Every company and financial institutions specifically are focused on internal controls over financial reporting (ICOFR), in the process neglecting risk management over the corporate strategy and it’s implementation. Failure of risk management is an important cause for many of the collapses during the financial crisis, and in many cases the boards were found to be ignorant of the risks faces by the company. Not surprisingly, OECD has identified oversight of risk management as an area of increasing importance for boards.
In this connection the OECD code identified the following as key functions of the board:
Principle VI D1. Reviewing and guiding corporate strategy, major plans of action, risk management policies and procedures, annual budgets and business plans; setting performance objectives; monitoring implementation and corporate performance; and overseeing major capital expenditures, acquisitions and divestitures.
Principle VI D7. Ensuring the integrity of the corporation’s accounting and financial reporting systems, including the independent audit, and that appropriate systems of control are in place, in particular, systems for risk management, financial and operational control, and compliance with the law and relevant standards.
Therefore, the Board is responsible for both establishing and overseeing the company’s enterprise-wide risk management system and ensuring that it is compatible with its strategy and risk appetite.
One of the projects of OECD after the financial crisis identified the following main messages with regard to Implementation of risk management;
It should be fully understood by regulators and other standard setters that effective risk management is not about eliminating risk taking, which is a fundamental driving force in business and entrepreneurship. The aim is to ensure that risks are understood, managed and, when appropriate, communicated.
Effective implementation of risk management requires an enterprise-wide approach rather than treating each business unit individually. It should be considered good practice to involve the board in both establishing and overseeing the risk management structure.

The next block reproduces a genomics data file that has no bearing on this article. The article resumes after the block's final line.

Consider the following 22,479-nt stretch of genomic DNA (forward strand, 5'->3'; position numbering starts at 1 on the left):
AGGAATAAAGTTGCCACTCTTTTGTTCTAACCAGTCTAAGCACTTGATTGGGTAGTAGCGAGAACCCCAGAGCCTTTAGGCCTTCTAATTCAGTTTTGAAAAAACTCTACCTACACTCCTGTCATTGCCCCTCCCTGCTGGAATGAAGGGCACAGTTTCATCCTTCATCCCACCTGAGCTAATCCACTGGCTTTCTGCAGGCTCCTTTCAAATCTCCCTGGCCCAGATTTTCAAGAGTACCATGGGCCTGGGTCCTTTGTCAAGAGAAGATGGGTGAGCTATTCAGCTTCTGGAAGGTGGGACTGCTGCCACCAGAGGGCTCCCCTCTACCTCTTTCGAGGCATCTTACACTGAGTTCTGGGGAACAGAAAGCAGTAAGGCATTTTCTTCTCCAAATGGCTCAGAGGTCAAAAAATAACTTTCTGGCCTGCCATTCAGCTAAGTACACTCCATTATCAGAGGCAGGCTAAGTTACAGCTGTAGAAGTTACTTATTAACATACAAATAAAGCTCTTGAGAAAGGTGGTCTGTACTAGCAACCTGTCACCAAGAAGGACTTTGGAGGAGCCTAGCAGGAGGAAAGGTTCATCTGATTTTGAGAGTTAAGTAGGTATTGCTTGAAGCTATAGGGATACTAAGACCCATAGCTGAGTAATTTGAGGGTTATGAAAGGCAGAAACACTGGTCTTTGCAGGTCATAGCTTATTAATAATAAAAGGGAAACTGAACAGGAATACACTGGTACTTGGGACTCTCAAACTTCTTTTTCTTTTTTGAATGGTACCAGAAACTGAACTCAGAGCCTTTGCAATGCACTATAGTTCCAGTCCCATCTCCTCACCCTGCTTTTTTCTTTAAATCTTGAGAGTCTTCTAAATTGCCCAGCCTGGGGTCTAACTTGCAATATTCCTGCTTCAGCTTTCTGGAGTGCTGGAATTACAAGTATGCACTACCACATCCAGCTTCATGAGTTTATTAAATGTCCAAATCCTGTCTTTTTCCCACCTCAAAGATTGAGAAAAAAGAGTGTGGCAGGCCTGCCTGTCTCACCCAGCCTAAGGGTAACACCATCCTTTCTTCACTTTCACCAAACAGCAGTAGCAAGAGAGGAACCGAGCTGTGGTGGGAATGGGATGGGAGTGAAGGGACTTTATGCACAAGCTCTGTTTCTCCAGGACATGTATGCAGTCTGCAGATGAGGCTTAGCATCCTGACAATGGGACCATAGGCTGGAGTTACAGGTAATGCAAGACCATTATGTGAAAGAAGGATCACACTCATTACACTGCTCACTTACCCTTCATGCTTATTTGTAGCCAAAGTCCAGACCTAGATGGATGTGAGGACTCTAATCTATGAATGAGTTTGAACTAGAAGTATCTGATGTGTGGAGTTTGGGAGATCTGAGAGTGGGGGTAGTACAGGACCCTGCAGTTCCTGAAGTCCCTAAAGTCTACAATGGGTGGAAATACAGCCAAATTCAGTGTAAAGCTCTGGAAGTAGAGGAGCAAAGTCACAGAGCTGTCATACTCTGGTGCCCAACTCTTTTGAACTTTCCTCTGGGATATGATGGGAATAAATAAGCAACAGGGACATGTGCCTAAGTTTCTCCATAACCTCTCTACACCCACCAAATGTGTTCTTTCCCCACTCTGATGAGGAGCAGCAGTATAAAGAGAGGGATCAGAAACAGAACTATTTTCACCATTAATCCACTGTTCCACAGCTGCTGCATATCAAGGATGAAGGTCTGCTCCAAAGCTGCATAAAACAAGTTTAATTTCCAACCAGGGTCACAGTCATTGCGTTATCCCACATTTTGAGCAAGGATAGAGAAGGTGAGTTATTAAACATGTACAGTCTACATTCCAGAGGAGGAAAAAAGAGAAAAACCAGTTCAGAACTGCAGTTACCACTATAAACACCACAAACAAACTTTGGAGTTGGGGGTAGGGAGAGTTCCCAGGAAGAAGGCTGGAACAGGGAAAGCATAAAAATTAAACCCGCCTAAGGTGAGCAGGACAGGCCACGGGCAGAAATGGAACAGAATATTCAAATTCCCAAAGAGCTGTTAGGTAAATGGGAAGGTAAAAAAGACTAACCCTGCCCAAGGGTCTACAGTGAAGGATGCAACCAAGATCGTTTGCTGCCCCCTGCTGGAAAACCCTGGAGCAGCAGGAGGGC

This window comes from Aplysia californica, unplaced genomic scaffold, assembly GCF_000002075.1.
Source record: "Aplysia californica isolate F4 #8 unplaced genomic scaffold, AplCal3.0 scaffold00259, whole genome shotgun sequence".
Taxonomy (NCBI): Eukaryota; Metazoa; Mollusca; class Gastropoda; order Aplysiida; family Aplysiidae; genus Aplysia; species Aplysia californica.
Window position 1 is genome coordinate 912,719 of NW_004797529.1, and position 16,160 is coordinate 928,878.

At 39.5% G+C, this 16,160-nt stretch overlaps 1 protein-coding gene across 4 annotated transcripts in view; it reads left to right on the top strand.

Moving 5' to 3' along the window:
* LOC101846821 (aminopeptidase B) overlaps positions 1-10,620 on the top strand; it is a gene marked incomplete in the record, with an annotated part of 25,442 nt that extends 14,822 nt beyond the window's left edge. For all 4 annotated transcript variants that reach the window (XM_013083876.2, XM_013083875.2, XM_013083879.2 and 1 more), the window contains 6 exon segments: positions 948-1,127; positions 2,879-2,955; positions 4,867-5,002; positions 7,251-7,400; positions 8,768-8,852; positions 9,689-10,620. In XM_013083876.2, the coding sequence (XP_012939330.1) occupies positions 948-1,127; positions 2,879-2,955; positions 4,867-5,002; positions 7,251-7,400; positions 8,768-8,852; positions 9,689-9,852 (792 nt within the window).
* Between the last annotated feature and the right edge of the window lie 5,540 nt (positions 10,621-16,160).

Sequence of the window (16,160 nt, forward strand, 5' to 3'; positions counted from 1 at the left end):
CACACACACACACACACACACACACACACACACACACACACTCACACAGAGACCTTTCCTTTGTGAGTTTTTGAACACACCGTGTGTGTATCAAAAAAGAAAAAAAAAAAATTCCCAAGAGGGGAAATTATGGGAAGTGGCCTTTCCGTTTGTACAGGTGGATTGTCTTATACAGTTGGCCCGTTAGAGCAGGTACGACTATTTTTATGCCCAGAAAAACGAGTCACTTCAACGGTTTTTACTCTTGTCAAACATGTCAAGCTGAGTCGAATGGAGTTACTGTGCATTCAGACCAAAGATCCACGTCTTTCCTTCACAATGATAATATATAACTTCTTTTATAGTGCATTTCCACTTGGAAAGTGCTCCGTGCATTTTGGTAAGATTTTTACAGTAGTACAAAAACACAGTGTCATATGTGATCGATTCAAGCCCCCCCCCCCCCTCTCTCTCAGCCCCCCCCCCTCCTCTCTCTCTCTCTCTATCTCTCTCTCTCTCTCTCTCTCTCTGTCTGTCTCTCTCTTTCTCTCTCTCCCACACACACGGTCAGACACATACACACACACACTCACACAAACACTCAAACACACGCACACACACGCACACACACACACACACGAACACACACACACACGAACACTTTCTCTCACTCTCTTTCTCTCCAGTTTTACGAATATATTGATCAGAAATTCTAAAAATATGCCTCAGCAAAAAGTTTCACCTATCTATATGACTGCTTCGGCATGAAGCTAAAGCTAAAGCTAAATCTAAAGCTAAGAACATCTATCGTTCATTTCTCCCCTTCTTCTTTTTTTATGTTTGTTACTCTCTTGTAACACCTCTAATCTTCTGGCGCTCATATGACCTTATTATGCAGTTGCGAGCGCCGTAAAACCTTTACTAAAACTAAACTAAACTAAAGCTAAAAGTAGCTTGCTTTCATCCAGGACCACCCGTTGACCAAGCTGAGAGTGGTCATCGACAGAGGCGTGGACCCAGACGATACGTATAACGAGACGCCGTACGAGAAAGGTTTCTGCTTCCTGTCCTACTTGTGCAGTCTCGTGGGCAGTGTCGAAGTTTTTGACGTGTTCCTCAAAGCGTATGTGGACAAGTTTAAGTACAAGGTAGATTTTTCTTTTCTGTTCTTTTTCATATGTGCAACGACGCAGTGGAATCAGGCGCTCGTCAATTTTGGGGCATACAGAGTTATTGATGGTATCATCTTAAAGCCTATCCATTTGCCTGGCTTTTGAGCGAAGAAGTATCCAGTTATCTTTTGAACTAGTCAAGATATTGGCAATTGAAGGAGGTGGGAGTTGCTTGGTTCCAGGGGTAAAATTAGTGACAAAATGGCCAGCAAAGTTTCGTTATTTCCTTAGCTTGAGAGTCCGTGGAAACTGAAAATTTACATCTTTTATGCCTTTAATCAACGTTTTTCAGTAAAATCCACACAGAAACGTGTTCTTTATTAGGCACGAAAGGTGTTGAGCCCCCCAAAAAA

The board should also review and provide guidance about the alignment of corporate strategy with risk- appetite and the internal risk management structure.
To assist the board in its work, it should also be considered good practice that risk management and control functions be independent of profit centres and the “chief risk officer” or equivalent should report directly to the board of directors along the lines already advocated in the OECD Principles for internal control functions reporting to the audit committee or equivalent.
The process of risk management and the results of risk assessments should be appropriately disclosed. Without revealing any trade secrets, the board should make sure that the firm communicates to the market material risk factors in a transparent and understandable fashion. Disclosure of risk factors should be focused on those identified as more relevant and/or should rank material risk factors in order of importance on the basis of a qualitative selection whose criteria should also be disclosed
With few exceptions, risk management is typically not covered, or is insufficiently covered, by existing corporate governance standards or codes. Corporate governance standard setters should be encouraged to include or improve references to risk management in order to raise awareness and improve implementation.
Source : OECD Key Findings